# Proof of length contraction

I am trying to prove relativistic length contraction using the following thought experiment however it does not work out. Please explain where I have gone wrong rather than directing me towards a different proof as I'd like to understand why this one in particular doesn't work. Also note that b is $\frac{v}{c}$ and $g$ is the lorentz factor.

A Light ray travels along a train of length $L$ from the point of view of the passenger. The train travels at velocity $v$ relative to an outside observer in the same direction as the light ray.

Consider the point of view of the passenger:
Distance traveled by the ray: $L$
Time the ray takes to travel: $t$ Speed of the ray: $c= \frac{L}{t}$

Consider the point of view of the observer:
Distance traveled by the ray: $L' + t'v$
Time the ray takes to travel: $t'$
Speed of the ray: $c = \frac{L'+t'v}{t'} = \frac{L'}{t'}+ v$

Equation summary:
(1) $c = \frac{L}{t}→ t=\frac{L}{c}$
(2) $c = \frac{L'}{t'} + v$
(3) $t' = gt$

Math: equate (1) and (2):
$\frac{L}{t}= \frac{L'}{t'} + v$
substituting in (3):
$\frac{L}{t}= \frac{L'}{gt}+ v$
simplify:
$L = \frac{L'}{g}+ tv$
sub in (1)
$L = \frac{L'}{g} + \frac{Lv}{c}$
$L = \frac{L'}{g} + Lb$
$L -Lb = \frac{L'}{g}$
$L (1-b) =\frac{ L'}{g}$ (This is wrong)

• "check my work" questions are off topic for this site. – sammy gerbil May 14 '17 at 7:01
• Please explain this step more: Distance traveled by the ray: L' + t'v – Photon May 14 '17 at 7:14
• @sammygerbil: it seems to me that there is a big difference between "check my work" and "why does this apparently correct argument yield a false conclusion?" – WillO May 14 '17 at 7:16

Let's make it a bit clear what we are measuring. Let's assume that at time zero the rear of the train is just passing the observer standing by the track, so the situation looks like this:

$S$ is the frame of the observer sitting in the train. In this frame the train is stationary and the light is emitted at the point $(0,0)$ so it starts at the back of the train, travels a distance $\ell$ in a time $t$ and arrives at the front of the train. The time $t$ is just $t=\ell/c$ so we get your first equation:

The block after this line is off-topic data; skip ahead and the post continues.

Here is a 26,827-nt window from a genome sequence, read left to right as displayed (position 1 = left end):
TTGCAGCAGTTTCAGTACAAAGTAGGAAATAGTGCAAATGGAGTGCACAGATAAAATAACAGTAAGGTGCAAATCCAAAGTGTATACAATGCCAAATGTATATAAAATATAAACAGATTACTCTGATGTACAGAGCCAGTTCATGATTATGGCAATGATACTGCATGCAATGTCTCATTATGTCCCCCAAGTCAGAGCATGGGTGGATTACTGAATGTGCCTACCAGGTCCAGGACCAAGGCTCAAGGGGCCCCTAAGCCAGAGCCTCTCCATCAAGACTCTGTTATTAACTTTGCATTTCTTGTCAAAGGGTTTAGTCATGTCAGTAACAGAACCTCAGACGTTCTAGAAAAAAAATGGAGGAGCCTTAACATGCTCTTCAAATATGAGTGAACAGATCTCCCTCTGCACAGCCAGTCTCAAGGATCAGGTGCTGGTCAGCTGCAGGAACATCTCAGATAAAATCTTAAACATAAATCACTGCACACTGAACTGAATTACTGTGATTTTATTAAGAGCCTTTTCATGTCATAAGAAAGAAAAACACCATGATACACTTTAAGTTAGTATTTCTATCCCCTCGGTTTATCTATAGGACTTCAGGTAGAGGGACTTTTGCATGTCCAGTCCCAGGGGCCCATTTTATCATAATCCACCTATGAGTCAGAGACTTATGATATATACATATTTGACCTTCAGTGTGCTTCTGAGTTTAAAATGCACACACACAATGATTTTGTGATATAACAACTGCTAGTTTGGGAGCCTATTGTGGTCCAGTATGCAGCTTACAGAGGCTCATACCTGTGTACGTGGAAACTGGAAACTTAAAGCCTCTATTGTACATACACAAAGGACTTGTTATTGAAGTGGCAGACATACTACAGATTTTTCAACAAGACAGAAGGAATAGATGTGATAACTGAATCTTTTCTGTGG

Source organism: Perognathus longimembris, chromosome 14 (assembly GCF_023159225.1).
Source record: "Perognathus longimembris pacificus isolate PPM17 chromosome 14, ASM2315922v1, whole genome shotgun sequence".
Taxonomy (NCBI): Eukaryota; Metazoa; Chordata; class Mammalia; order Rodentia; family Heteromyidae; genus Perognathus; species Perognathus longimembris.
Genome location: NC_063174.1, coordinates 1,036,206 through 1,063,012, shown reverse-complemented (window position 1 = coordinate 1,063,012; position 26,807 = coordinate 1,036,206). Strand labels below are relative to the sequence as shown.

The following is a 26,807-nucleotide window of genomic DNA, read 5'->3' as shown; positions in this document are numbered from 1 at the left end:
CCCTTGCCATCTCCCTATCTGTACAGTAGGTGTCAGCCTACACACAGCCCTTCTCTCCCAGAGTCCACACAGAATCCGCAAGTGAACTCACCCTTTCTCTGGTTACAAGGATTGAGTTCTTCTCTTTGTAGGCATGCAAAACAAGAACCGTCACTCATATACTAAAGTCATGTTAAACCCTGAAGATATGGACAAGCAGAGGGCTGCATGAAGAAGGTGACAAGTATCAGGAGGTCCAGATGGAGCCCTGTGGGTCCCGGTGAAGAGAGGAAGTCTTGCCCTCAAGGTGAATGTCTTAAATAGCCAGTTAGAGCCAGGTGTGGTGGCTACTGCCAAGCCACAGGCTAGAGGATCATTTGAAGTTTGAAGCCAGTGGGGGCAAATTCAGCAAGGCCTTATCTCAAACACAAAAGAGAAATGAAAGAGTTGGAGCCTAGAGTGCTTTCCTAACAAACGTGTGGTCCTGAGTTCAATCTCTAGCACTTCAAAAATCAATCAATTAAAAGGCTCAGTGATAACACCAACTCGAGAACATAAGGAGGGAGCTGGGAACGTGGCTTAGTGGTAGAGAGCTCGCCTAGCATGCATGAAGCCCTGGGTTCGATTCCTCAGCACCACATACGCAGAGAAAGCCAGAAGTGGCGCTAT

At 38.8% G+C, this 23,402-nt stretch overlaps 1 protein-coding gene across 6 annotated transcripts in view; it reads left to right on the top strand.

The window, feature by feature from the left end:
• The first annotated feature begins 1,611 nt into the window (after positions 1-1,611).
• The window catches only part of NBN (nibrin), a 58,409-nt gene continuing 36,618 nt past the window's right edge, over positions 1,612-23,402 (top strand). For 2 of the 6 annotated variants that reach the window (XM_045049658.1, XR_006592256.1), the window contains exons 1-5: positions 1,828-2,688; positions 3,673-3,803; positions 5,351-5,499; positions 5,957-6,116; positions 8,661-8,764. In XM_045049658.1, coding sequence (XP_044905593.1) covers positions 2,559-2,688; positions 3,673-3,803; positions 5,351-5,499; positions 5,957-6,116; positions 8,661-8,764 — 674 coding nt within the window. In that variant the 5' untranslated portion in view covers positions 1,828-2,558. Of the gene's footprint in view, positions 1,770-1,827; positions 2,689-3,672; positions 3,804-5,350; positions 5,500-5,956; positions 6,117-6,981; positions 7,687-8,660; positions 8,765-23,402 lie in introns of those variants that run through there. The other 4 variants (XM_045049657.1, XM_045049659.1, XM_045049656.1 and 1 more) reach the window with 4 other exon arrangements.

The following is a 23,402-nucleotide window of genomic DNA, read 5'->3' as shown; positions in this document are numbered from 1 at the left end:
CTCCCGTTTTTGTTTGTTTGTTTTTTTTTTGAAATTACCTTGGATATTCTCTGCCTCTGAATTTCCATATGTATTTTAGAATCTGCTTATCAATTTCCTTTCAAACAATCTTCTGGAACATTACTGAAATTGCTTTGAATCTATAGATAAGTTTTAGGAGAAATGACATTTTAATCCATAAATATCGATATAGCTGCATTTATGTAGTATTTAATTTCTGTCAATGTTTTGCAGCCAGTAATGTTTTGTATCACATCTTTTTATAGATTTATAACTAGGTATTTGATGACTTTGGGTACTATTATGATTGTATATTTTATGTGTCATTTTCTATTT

$$c = \frac{\ell}{t}$$

$S'$ is the frame of the observer standing by the track. In this frame the light ray is also emitted at the point $(0,0)$ but this time is has to travel the (contracted) length of the train $t'$ plus the extra distance the front of the train has moved $vt'$. This gives us your second equation:

$$c = \frac{\ell' + vt'}{t'}$$

And you are quite correct that the speed of light is the same in both frames so we can equate these to get:

$$\frac{l}{t} = \frac{\ell' + vt'}{t'}$$

Your problem is that you cannot assume $t' = \gamma t$. To get the value of $t'$ you need to use the Lorentz transformations:

$$t' = \gamma \left(t - \frac{vx}{c^2}\right)$$

The equation $t' = \gamma t$ applies only when $x=0$, which is not the case here.

Beginners in SR are prone to casually throwing factors of $\gamma$ around, but this is a dangerous strategy unless you know what you are doing. The only safe way to analyse problems like this is to first identify the spacetime points of interest then use the Lorentz transformations to transform them into the other frame. Trying to shortcut this is likely to lead to problems, as indeed you've found in this case.

Incidentally Lorentz contraction is not as simple as beginners usually believe, and deriving the (simplified) equation for it is a bit involved. Have a look at my answer to “Reality” of length contraction in SR for more on this.